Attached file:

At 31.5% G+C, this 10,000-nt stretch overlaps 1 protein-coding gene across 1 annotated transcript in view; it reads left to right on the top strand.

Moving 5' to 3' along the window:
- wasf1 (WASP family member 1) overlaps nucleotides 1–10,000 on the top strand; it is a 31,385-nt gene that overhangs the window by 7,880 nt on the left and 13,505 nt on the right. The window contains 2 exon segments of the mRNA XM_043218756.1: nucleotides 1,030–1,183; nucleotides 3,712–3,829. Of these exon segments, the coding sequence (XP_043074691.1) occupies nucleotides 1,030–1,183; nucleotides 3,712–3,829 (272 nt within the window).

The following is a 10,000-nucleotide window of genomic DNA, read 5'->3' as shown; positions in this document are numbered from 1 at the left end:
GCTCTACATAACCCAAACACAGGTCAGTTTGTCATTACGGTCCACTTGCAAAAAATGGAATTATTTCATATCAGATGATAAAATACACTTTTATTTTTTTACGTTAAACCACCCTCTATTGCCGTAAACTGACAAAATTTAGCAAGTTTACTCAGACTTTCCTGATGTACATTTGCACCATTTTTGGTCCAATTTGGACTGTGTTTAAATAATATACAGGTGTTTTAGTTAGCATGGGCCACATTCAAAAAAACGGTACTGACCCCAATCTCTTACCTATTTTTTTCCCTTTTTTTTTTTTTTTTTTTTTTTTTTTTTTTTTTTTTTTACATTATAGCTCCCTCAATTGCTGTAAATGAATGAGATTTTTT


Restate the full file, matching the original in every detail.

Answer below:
At 31.5% G+C, this 10,000-nt stretch overlaps 1 protein-coding gene across 1 annotated transcript in view; it reads left to right on the top strand.

Moving 5' to 3' along the window:
- wasf1 (WASP family member 1) overlaps nucleotides 1–10,000 on the top strand; it is a 31,385-nt gene that overhangs the window by 7,880 nt on the left and 13,505 nt on the right. The window contains 2 exon segments of the mRNA XM_043218756.1: nucleotides 1,030–1,183; nucleotides 3,712–3,829. Of these exon segments, the coding sequence (XP_043074691.1) occupies nucleotides 1,030–1,183; nucleotides 3,712–3,829 (272 nt within the window).

The following is a 10,000-nucleotide window of genomic DNA, read 5'->3' as shown; positions in this document are numbered from 1 at the left end:
GCTCTACATAACCCAAACACAGGTCAGTTTGTCATTACGGTCCACTTGCAAAAAATGGAATTATTTCATATCAGATGATAAAATACACTTTTATTTTTTTACGTTAAACCACCCTCTATTGCCGTAAACTGACAAAATTTAGCAAGTTTACTCAGACTTTCCTGATGTACATTTGCACCATTTTTGGTCCAATTTGGACTGTGTTTAAATAATATACAGGTGTTTTAGTTAGCATGGGCCACATTCAAAAAAACGGTACTGACCCCAATCTCTTACCTATTTTTTTCCCTTTTTTTTTTTTTTTTTTTTTTTTTTTTTTTTTTTTTTTACATTATAGCTCCCTCAATTGCTGTAAATGAATGAGATTTTTT